• Economic Outlook – Next 12 months: Significantly Better Off (Index 117)
  • Economic Outlook – Next 12 months: Significantly Better Off (Index 165)
  • Buy Big Ticket Items – Last 30 Days: (Index 130)
  • Household Essentials – Expect to Spend: A Lot Less (Index 121), but we also see A Lot More (Index 126)
  • I Go Shopping Frequently: (Index 120)
  • Hard To Resists Kids Requests for Non-Essentials: (Index 140)
  • Movie Attendance – How Often Last 30 Days: 3-4 (Index 133) and 5+ (Index 186)

It’s true – many Latinos are struggling financially. We’re seeing it in the data and we’re seeing it first-hand in ethnographies across the country.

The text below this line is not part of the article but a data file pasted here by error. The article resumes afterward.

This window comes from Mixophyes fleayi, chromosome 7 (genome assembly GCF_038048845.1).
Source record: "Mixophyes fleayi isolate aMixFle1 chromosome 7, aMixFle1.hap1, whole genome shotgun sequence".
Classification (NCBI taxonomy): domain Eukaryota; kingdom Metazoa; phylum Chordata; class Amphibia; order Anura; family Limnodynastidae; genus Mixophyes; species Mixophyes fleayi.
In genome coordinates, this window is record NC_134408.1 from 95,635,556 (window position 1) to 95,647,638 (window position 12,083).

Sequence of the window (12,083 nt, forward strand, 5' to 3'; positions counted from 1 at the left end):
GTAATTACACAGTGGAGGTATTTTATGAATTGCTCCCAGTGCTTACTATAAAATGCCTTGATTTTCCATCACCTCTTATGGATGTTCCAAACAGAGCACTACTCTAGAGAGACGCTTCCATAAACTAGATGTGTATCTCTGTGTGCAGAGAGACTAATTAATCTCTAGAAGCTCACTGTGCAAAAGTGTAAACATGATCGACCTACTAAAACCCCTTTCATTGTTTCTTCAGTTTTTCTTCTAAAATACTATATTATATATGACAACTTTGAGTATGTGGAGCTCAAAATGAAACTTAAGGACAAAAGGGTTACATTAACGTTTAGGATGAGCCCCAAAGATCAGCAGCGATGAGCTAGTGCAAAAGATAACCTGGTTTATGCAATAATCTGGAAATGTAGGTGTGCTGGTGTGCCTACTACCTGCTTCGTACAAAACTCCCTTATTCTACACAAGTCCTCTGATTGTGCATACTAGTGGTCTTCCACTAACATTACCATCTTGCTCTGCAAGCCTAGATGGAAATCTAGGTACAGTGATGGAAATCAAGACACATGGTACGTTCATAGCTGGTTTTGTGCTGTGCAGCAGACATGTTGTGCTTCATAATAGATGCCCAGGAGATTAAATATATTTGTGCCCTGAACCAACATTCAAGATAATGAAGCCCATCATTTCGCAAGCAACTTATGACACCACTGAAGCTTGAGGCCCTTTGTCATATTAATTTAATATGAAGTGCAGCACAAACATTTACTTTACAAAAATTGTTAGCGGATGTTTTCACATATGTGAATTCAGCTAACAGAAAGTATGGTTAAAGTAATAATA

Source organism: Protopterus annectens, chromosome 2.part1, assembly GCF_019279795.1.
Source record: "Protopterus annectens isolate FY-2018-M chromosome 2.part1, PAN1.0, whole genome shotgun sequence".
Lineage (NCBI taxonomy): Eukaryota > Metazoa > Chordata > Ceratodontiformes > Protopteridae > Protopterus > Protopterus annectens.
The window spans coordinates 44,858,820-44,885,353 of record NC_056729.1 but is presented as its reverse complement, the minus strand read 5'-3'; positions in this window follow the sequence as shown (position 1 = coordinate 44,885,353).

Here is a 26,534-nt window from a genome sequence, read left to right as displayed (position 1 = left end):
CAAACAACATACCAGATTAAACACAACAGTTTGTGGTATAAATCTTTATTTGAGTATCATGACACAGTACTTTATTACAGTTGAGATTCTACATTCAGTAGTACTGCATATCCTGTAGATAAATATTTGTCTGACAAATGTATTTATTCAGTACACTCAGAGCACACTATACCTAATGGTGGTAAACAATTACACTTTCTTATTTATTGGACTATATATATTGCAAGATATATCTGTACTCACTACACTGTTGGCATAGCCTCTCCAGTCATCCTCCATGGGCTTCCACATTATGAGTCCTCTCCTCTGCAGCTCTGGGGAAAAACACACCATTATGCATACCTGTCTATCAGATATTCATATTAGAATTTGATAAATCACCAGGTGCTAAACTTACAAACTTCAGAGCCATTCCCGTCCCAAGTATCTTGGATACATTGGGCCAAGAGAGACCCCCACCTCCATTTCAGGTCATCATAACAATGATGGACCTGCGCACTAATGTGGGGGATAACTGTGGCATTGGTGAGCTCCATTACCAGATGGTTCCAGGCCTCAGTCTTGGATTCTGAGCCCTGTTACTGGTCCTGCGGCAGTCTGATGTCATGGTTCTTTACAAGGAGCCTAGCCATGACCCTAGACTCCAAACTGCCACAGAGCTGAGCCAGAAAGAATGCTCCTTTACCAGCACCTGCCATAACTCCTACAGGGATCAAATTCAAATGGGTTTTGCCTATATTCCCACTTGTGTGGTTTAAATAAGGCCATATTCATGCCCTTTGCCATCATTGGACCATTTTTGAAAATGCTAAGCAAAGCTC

Even so, Latinos will continue to spend and it’s important for brands to understand how to make their products relevant to this growing consumer base — that’s a topic for future posts :)

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* Household wealth is the accumulated sum of assets (houses, cars, savings and checking accounts, stocks and mutual funds, retirement accounts, etc.) minus the sum of debt (mortgages, auto loans, credit card debt, etc.). It is different from household income, which measures the annual inflow of wages, interest, profits and other sources of earning. Wealth gaps between whites, blacks and Hispanics have always been much greater than income gaps.

Source: Study Shows Racial Wealth Gap Grows WiderNPR

Source: Wealth Gaps Rise to Record Highs Between Whites, Blacks and Hispanics” – Pew Research Center

READ THE FULL REPORT HERE:

Who Do Millenial Men Consider Role Models Today? Not Who You Think.